Flash out at Matchbook
My creative nonfiction flash “The Madwoman on BART” is up at MATCHBOOK, one of my very favorite flash zines. So thrilled to publish there again. (Already riding the BART train to San Francisco seems long ago and far away. I would love to be on BART again.) This one’s from my work-in-progress THE LUNATICS’ BALL, where narrative pov sometimes takes center stage as I puzzle through levels of identification with my subjects.
Big thanks to the editors, R.B. Pillay and Brian Mihok! MATCHBOOK is on my top 5 long-established favorites list (among hundreds and hundreds of flash journals out there—who knows? maybe a thousand by now). The work they publish is consistently topnotch, they've published tons of writers whose work I know and love, and they're the only top flash journal that publishes lyric work that's not necessarily plot-centered. My first publication there, "Heartbreak Hotel," has only a hint of character and plot at most. I guess "The Madwoman" has a plot, of sorts.
Two reasons not to go out of the house now: the pandemic, and fires raging all over the state. In the Bay Area, the smoke is so bad that our air quality was the worst in the world today. Now the daily statistics are pandemic cases, pandemic deaths, acres burned, houses destroyed, areas for evacuation. Even some fire-related deaths. And because COVID-19 has decimated prison populations, and prisoners have always comprised a large portion of California's firefighting force, the number of firefighters is way down. It's tragic what's happening to our state. And our country and the world.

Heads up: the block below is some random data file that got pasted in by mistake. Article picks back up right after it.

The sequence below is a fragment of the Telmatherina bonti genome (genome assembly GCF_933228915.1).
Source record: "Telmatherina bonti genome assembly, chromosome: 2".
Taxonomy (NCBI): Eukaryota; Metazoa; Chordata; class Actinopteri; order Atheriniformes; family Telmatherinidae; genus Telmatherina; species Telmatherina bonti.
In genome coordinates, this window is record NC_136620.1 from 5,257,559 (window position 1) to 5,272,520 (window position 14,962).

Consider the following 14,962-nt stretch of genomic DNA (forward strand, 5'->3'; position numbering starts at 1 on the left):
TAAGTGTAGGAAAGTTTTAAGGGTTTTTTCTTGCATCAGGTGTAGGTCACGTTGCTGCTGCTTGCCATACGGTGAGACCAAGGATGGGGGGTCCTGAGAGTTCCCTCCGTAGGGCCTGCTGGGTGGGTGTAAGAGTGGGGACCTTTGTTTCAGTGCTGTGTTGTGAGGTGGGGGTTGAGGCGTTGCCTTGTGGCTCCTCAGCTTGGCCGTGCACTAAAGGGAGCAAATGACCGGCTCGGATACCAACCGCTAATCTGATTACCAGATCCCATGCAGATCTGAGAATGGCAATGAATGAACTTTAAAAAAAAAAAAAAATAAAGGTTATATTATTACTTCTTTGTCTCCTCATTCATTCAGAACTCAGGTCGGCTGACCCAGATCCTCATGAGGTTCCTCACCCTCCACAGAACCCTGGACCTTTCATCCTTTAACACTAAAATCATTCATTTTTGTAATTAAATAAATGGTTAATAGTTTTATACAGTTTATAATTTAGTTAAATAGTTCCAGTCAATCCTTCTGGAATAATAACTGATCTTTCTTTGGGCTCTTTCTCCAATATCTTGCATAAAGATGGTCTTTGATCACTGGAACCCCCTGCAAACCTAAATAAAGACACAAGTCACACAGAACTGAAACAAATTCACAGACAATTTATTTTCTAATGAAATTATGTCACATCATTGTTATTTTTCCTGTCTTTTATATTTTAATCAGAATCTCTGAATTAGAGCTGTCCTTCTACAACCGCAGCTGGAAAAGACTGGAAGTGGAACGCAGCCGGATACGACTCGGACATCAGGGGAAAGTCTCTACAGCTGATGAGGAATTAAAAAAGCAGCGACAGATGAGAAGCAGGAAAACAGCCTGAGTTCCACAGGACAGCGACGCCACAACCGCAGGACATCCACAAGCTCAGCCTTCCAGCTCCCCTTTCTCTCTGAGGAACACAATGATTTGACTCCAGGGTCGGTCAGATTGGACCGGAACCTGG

Can't seem to manage a self-guided writing class, maybe because of my workload, maybe because once again the state of the world has me paralyzed. I appreciate the readings in the "speculative nonfiction" class at CREATIVE NONFICTION at least, and maybe I'll get to the prompts later. I'd already written an introduction using the term "speculative nonfiction" for our reprint in CRAFT of a dazzling essay by the poet Patricia Smith (coming out next week). And I think it's a good description of a lot of my own nonfiction, which usually includes imaginative riffs and sometimes is one long imaginative riff (as in the alternative lives for my aunt in "Kaleidoscope" in COLD MOUNTAIN REVIEW). Two of the prompts for the class (one involving photographs, one based on Sonja Livingston's "A Thousand Mary Doyles") fit things I've already written. I even used an epigraph from Livingston's flash in my essay "Another Mary Doyle" in UNDER THE SUN.
Lots of work this week for CRAFT (the editorial duties that have kicked in are challenging and interesting) and BLACK LAWRENCE PRESS (reading the final round of chapbooks for their contest).
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